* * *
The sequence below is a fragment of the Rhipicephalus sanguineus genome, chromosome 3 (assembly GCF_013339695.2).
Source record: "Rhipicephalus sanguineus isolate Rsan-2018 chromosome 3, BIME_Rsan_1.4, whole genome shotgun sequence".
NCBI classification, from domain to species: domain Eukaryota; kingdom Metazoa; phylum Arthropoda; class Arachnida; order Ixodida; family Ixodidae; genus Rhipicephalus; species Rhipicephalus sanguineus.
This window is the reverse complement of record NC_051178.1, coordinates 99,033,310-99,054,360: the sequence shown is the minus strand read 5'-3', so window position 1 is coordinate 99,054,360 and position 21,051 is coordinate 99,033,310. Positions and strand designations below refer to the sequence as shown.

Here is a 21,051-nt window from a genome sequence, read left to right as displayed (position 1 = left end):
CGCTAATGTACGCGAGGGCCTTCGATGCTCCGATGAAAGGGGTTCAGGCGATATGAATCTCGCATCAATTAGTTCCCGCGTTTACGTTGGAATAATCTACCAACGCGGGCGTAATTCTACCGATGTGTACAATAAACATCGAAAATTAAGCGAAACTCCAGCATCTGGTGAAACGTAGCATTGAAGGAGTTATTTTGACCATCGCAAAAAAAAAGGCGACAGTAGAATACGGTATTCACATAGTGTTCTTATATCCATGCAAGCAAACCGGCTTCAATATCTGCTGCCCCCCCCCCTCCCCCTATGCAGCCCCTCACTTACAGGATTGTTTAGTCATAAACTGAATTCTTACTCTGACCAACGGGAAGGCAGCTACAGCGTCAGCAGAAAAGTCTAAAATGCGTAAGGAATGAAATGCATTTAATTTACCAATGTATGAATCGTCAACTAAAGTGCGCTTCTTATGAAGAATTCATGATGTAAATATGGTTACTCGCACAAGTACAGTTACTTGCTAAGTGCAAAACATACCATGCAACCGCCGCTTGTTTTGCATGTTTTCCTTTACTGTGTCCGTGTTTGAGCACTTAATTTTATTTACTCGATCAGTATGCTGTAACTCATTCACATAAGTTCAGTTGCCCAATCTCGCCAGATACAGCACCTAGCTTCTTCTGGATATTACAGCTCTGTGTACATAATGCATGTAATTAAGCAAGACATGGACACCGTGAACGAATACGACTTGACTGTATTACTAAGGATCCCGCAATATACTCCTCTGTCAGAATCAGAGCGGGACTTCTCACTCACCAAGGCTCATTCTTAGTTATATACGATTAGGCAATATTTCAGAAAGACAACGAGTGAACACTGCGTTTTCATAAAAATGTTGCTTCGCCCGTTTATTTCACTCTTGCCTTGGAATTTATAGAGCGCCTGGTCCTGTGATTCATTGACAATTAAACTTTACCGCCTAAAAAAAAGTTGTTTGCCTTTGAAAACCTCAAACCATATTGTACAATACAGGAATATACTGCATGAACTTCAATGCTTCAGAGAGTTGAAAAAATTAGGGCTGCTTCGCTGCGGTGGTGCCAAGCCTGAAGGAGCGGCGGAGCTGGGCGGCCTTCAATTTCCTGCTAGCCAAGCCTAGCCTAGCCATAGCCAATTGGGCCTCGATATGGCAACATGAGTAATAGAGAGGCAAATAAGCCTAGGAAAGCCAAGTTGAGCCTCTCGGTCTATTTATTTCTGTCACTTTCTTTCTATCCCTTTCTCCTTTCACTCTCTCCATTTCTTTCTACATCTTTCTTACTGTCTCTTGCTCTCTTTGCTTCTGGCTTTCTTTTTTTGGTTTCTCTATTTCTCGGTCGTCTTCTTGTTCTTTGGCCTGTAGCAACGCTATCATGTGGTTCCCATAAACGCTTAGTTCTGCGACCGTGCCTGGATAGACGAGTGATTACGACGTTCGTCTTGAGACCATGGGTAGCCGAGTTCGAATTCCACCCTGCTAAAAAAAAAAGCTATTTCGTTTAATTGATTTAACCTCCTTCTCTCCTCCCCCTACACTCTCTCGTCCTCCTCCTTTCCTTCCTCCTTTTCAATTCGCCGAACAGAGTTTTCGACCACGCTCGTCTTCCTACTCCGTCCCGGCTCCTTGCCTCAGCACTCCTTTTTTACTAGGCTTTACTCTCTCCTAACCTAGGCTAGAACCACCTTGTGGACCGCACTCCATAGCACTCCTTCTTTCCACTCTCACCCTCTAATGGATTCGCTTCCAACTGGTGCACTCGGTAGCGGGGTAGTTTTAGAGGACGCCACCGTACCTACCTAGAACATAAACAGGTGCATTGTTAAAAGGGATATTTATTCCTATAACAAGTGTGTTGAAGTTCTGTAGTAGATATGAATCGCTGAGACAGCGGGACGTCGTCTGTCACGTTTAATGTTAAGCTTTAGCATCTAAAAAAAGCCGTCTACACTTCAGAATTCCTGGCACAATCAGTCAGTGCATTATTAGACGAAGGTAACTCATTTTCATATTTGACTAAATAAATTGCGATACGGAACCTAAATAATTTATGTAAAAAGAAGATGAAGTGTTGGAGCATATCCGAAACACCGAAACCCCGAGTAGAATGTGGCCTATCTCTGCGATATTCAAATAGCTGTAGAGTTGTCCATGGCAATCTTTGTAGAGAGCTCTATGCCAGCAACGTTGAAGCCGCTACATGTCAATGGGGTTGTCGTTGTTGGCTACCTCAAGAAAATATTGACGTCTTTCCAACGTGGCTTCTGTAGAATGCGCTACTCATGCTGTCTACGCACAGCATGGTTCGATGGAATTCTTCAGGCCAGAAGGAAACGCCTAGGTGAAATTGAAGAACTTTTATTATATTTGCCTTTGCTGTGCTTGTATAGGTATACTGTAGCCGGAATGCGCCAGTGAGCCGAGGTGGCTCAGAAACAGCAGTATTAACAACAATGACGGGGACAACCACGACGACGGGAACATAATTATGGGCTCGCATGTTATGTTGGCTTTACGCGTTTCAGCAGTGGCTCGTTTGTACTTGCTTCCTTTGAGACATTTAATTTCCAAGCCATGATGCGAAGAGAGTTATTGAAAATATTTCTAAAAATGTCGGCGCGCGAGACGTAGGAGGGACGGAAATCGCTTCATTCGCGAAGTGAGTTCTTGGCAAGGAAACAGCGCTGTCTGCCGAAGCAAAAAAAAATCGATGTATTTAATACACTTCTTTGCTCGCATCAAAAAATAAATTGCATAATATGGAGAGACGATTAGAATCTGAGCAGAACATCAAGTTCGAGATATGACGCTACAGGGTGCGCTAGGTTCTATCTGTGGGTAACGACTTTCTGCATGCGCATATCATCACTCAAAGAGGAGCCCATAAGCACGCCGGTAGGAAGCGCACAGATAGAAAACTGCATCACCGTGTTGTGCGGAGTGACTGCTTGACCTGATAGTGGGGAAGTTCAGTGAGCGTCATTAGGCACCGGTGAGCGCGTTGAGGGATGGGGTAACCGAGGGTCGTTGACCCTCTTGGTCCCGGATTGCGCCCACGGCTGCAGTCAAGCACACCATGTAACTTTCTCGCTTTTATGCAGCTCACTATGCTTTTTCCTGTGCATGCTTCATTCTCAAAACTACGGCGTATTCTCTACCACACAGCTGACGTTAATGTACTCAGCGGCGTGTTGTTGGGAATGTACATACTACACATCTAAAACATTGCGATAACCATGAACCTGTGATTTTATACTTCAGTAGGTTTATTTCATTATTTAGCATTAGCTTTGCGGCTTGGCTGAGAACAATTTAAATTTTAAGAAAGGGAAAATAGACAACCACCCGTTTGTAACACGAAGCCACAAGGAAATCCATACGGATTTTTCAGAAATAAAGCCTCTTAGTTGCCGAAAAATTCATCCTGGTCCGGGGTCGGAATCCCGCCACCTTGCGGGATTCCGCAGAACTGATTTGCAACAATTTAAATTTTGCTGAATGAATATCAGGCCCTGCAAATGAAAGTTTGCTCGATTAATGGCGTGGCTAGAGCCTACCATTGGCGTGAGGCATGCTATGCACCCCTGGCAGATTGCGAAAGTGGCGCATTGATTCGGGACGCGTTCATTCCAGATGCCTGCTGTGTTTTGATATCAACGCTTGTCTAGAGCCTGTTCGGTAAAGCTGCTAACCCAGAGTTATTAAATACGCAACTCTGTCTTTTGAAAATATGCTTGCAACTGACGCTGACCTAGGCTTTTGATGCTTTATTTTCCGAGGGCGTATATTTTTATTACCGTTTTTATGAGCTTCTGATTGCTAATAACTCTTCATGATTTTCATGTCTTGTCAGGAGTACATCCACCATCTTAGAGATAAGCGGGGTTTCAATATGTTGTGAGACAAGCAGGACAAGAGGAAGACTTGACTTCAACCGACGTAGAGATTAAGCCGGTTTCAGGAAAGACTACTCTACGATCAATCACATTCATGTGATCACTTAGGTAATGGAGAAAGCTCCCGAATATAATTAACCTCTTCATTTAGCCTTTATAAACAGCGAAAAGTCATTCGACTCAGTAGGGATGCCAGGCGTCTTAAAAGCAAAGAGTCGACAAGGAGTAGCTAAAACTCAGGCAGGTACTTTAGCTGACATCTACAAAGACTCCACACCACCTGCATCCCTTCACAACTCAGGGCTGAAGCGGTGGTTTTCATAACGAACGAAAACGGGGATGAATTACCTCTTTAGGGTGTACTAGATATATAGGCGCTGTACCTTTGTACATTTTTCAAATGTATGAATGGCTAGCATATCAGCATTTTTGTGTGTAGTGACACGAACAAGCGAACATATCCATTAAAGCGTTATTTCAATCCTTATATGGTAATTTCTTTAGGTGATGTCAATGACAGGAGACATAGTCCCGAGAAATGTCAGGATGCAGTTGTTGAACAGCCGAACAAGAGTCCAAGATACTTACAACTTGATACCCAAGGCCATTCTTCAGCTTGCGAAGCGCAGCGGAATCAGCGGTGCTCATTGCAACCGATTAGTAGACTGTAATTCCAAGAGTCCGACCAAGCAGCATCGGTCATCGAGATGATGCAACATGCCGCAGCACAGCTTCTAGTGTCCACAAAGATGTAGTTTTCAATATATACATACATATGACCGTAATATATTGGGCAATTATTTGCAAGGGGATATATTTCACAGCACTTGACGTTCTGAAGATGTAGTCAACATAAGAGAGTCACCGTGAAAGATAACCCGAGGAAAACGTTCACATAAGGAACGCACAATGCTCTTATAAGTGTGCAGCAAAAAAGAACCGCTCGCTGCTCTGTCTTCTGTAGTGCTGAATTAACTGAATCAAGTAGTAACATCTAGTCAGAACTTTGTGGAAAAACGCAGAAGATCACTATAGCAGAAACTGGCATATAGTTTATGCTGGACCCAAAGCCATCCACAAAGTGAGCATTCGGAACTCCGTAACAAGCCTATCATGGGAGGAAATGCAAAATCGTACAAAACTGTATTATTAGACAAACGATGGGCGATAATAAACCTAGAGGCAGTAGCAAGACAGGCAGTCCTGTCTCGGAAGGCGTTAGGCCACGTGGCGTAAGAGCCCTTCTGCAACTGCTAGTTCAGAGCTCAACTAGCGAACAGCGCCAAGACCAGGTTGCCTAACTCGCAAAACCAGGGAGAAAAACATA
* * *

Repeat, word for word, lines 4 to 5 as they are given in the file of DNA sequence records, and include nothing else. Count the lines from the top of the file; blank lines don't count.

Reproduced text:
This window is the reverse complement of record NC_051178.1, coordinates 99,033,310-99,054,360: the sequence shown is the minus strand read 5'-3', so window position 1 is coordinate 99,054,360 and position 21,051 is coordinate 99,033,310. Positions and strand designations below refer to the sequence as shown.

Here is a 21,051-nt window from a genome sequence, read left to right as displayed (position 1 = left end):